It had just been cloudy a second ago. Now the sky was perfectly blue. When she reached up to shield her eyes, she saw something stirring in the sunlight — it was a dust of some sort, filtering down from the sky. Its descent was slow, but it fell straight down, pattering around her like a gentle rain. Her body seemed to cool as she watched it.

Lily opened her hand, trying to catch some of the dust so she could have a better look, but most of it slipped away. When she finally held still, it settled on her palm. Each speck seemed to glow from the inside, shimmering and twinkling as if she’d caught a handful of stars. She reached out a finger to touch them. Constellations appeared, then whole galaxies — her own private cosmos.

Then she noticed: these stars were moving — squirming and expanding, a universe in motion. Suddenly they began to gather into small, worm-like shapes. They were still moving, only now they were a thousand glittering maggots fighting for space. Lily’s hand began to tingle, then burn. With a flash, the worm-like shapes burrowed into her skin and disappeared. Clouds instantly folded over the sky, and it was overcast again.

For one minute, three minutes, maybe a hundred minutes, Lily stood motionless, trying to process what had just happened. For a second she even wondered if she’d imagined the whole thing. That’s when she felt it: the slow wet breaking between her thighs, the dam loose. A blood-stain bloomed in her jeans. Her first.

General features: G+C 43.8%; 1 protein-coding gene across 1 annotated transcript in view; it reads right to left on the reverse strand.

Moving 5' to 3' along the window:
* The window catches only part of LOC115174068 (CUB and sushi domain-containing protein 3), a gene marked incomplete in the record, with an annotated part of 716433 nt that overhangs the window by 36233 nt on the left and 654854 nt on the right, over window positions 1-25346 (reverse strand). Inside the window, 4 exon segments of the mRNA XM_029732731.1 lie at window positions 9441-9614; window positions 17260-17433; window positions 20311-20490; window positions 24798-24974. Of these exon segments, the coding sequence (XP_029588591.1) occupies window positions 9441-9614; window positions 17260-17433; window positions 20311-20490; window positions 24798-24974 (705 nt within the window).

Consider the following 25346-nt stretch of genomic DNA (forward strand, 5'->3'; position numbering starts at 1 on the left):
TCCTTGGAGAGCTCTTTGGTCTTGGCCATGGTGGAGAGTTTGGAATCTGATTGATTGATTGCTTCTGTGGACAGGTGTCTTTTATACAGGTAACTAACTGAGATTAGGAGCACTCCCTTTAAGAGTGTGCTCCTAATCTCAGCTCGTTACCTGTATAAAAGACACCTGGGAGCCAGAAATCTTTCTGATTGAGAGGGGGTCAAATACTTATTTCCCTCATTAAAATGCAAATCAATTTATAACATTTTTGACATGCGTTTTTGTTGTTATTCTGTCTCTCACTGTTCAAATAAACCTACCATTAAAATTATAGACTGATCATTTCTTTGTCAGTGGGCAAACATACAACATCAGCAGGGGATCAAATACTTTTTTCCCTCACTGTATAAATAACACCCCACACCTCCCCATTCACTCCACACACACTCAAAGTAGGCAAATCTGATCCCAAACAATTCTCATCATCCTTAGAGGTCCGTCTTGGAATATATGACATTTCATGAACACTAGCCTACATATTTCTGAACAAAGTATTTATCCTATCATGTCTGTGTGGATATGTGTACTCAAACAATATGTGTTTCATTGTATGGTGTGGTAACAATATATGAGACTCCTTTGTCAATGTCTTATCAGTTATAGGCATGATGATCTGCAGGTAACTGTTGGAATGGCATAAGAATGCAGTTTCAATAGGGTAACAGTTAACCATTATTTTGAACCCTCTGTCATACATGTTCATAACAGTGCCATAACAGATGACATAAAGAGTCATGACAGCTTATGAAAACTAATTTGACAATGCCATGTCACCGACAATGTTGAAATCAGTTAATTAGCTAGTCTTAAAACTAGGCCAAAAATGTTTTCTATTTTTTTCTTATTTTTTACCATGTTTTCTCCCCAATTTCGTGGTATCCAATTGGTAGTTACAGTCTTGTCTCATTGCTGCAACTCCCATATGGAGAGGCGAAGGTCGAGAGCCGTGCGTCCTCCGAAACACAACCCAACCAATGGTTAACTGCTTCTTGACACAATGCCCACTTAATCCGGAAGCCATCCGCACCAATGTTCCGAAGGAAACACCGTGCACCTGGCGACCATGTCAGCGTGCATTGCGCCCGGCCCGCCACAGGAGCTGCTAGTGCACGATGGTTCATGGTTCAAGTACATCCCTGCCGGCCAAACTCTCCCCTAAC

After that, whenever Lily got her period, she thought about the Day of Enlightenment. It was the day everything changed.


Lily felt different.

It wasn’t anything wild or obvious. Mostly, she was just confused: she never had just one thought anymore; now, she always thought one thing and another thing at the same time. Sometimes the tug-of-war became so violent it felt like the ideas were somersaulting inside of her. She spent the better part of a year combing the information networks looking for guidance on her changing body. Almost all of the articles she found focused on what it meant to turn into a Duo. The only problem was that Lily couldn’t be sure which part of her transformation had to do with the Day of Enlightenment and which part had to do with sprouting boobs.

More distressing, every decision Lily made was now subject to a drawn-out internal debate. Should she eat soy cheese? She could turn that into a half-day argument. There were questions of nutrition and personal need, certainly. Did she require the extra calories? Would that extra food she consumed harm the environment? Was it fair for some people to have access to this particular delicacy, when others did not? She could parse anything for philosophical dispute.

That was the real problem: Lily was now thoroughly, undeniably rational. Her family could tell. Everyone could.


Of course, her mother and brother were proud of their pure-blood status. They refused to use the term “Duos,” instead calling them “Infected” or “Compromised.” If you were infected, at least in the human-only section of the city where Lily and her family lived, it meant ostracism. Lily had to be careful, especially around her brother, Wes.